I have always thought Northern Ireland was a full part of the UK but not as far as pigs are concerned! Pigs moving to Northern Ireland have to have export license papers, blood tests and be kept in isolation pre export. They even have to have an import license to enter Northern Ireland. Such complications to more to another part of the UK. Is this a sign of things to come with devolution and separate agricultural policies for Scotland and Wales?

Anyway, the vet came to blood test the two Oxford Sandy and Black pigs, a Mary sow running with an Alexander boar and a Clarence 13 month old boar. As you can imagine taking blood from a couple of large pigs is no mean feat. This is where the homemade pig crush proved invaluable and safe to snare the pigs to enable the vet to take bloods from the jugular vein (all these bits and pieces are fully explained and demonstrated on the monthly pig keeping courses.) The jugular would seem the sensible place to extract blood but some vets take from the veins in the ear or under the tail. Only quite a small amount of blood is needed but some pgs do not wish to be donors!

It takes a week for the blood results to come back and then the vet checks the pigs are fit to travel and issues the paperwork.

The pigs must have tags. Tattoos might be accepted but notches are not.

All being well the two pigs will be exported in February via a third country, Scotland, as they are catching the ferry at Cairnryan. Once in Ireland they will be blood tested again and spend another month in isolation.

Meanwhile the majority of my Oxford Sandy and Black herd are wintering outside with my Alexander boar. The first litters sired by this new boar, born in January are looking good with several already notched for potential pedigree pigs. I assess the growing pigs several times before the chosen few are registered with the BPA but the entire litter must first be birth notified with the BPA initially.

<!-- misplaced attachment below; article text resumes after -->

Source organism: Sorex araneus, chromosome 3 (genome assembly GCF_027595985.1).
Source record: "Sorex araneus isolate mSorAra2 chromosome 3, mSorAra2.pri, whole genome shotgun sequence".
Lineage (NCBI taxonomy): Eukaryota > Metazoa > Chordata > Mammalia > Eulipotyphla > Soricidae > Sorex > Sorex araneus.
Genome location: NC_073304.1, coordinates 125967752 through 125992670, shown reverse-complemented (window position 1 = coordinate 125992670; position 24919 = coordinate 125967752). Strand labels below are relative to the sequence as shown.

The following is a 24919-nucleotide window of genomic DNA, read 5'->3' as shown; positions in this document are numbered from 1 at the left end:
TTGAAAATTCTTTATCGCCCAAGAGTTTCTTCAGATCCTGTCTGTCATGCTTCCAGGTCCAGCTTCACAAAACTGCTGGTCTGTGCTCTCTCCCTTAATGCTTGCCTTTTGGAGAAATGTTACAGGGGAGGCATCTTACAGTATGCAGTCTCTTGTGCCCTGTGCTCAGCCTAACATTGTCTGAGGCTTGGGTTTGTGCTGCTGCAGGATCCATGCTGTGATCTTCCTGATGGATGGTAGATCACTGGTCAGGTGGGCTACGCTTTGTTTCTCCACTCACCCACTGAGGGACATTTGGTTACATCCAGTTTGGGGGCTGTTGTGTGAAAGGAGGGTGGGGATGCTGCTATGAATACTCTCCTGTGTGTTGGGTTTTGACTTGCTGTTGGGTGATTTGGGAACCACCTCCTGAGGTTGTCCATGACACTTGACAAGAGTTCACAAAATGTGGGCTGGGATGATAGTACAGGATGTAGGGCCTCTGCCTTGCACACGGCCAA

Our pig keeping courses enable you to see every size of pig from newly born piglets to my champion 4-year-old Saddleback boar. We will show you how the piglets are examined for breed quality, tagged and notched. You can then assess mature pigs for breeding and meat pigs for finishing.

I feel there may be a shortage of weaners and growing pigs this spring as many small scale pig keepers have either given up breeding or reduced their breeding herds. Already several regular customers have reserved Oxford Sandy and Black pigs to raise on to slaughter. They find the pork from these slow growing pigs so very tasty. Don’t forget not every pig born will make a pedigree breeding pig; the majority have to be eaten. ‘Eat them to keep them’ is the slogan to be kept at the forefront of pig keeper’s minds!

Both Carole and I will have a selection of young Lop, Saddleback, Hampshire and Oxfords available in the spring. To be guaranteed your pigs it is better to reserve these young pigs well in advance.

Shortly I’m off to Morocco for a 10 day cycling trip so please do not try to contact me from 8th to 20th of February– I wonder how they keep pigs out there? JOHN

All contact for the pig keeping courses should be addressed to Carole

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